It's nearly that time of year when the "nouveau" machine starts revving up and, by Nov. 17, sweet, red Beaujolais floods the market with lightly fermented gamay that's the closest wine gets to juicy fruit.
Not entirely a bad thing before the winter doldrums set in.
But in recent years, a renewed interest in Beaujolais' more serious side - the less-sweet, earthier, and age-worthy renditions made in the "cru" villages around Beaujolais - has also taken root.
In turn, gamay itself has become a favorite grape of wine nerds everywhere for its ability to convey, even on its lightweight frame, vivid earthiness and bright acidity that pair well with food.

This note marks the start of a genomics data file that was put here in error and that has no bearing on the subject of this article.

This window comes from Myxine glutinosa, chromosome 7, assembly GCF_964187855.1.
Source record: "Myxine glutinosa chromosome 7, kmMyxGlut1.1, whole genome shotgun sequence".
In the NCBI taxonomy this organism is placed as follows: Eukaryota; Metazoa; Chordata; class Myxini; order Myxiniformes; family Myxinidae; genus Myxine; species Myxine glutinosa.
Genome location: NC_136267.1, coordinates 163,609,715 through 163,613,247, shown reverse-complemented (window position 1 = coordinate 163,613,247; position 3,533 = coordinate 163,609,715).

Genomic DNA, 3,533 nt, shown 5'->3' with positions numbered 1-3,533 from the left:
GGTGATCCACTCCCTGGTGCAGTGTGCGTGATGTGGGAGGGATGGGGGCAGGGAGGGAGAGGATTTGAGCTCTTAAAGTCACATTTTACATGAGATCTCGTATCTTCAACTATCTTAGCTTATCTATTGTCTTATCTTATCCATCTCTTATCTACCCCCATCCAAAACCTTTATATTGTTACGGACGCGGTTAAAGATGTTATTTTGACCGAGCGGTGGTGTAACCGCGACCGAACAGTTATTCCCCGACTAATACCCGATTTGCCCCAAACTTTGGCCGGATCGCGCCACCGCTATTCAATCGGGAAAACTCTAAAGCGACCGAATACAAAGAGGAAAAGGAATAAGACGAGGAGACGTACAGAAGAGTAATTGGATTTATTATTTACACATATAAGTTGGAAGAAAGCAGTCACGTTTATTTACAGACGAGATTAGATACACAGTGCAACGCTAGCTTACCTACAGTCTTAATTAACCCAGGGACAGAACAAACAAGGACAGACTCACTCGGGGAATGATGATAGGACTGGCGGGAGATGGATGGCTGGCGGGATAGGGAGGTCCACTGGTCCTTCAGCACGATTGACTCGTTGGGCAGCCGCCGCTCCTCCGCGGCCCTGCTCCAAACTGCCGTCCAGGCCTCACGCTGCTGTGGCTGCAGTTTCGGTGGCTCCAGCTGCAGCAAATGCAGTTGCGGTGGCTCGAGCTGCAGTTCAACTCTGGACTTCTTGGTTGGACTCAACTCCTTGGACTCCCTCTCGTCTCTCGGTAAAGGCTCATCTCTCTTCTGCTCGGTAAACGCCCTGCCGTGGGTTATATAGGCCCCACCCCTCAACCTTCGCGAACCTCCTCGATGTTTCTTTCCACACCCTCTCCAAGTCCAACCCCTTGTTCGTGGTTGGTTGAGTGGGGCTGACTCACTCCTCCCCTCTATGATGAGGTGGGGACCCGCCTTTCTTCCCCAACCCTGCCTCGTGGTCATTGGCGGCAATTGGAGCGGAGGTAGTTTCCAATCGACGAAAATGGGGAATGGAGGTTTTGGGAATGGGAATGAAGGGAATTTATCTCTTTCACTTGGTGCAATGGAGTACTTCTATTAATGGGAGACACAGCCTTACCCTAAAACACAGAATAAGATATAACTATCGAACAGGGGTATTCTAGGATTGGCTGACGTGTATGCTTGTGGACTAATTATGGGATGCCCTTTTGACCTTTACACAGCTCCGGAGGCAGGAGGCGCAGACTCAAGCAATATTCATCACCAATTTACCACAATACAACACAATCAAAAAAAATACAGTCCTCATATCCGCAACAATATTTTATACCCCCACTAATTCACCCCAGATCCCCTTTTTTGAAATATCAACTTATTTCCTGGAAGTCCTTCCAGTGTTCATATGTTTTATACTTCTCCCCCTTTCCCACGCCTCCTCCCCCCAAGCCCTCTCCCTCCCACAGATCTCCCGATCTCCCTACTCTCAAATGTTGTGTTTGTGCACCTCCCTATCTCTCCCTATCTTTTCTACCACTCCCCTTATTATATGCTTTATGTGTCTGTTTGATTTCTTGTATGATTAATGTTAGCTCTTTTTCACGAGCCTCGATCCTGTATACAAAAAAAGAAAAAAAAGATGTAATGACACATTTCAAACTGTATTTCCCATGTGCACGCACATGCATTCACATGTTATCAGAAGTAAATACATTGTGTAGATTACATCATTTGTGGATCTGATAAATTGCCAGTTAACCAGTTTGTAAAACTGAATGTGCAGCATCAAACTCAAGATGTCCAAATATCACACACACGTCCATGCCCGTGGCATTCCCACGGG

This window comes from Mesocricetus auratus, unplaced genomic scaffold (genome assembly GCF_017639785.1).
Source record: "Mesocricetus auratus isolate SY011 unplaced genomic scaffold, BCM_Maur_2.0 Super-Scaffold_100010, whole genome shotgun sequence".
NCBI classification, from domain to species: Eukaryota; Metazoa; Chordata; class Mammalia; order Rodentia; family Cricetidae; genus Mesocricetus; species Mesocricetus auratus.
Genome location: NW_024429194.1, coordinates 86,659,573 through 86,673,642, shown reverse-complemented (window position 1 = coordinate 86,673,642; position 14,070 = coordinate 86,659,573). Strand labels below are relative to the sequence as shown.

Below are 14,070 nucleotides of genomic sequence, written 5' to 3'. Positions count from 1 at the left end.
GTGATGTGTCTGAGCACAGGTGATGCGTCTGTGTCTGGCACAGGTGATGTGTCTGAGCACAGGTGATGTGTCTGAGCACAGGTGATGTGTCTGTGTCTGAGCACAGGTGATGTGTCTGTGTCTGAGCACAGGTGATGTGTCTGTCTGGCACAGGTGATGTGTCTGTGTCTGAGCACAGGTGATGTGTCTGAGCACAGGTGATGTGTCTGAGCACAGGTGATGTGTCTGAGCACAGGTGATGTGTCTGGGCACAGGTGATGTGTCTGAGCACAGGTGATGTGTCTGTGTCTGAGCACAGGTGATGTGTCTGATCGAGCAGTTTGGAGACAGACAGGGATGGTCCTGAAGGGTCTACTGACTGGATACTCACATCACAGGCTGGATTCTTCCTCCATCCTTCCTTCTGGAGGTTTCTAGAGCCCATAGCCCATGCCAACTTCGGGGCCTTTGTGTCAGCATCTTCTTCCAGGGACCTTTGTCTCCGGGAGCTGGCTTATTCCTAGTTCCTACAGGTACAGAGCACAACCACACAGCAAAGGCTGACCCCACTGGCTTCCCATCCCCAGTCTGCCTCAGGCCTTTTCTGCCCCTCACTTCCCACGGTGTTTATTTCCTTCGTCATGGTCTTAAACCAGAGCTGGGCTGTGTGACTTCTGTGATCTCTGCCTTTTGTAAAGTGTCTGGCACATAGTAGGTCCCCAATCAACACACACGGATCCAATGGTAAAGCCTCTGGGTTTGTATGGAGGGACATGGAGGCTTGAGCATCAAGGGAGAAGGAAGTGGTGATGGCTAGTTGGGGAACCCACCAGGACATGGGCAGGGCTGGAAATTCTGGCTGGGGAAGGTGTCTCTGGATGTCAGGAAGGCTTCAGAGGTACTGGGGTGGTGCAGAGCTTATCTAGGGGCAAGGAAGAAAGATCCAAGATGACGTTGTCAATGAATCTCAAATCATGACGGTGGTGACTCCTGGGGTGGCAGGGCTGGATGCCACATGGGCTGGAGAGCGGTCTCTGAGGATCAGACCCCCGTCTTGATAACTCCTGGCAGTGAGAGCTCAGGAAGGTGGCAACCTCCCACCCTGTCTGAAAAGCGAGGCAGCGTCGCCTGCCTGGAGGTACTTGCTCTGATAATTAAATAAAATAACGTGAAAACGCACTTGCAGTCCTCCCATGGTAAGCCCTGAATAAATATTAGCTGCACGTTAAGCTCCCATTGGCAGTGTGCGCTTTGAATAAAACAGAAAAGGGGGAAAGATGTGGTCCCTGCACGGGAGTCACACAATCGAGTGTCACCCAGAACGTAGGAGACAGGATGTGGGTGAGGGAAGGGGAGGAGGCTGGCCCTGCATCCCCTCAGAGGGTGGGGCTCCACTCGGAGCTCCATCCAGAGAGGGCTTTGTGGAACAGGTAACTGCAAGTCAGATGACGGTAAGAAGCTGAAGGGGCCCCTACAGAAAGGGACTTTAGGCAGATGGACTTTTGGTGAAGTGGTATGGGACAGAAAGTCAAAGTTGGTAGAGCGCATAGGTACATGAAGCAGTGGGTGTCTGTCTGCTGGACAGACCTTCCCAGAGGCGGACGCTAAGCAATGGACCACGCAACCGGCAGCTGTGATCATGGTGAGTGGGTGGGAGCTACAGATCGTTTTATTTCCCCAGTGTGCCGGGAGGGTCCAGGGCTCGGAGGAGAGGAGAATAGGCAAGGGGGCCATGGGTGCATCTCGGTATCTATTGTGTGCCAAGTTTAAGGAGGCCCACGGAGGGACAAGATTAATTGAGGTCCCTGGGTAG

Raisins Gaulois, from the son of noted Morgon natural wine producer Marcel Lapierre, is a great example of what can be made for $15 or less. Most of the wine comes from young-vine Morgon, an appellation known for its structure.
But like the whimsical cartoon of a naked grape-squeezing quaffer on the label, it never loses its sense of fun, with a beam of pure, tart red fruit framed by just enough earthiness and silky tannins to stand up to a meal.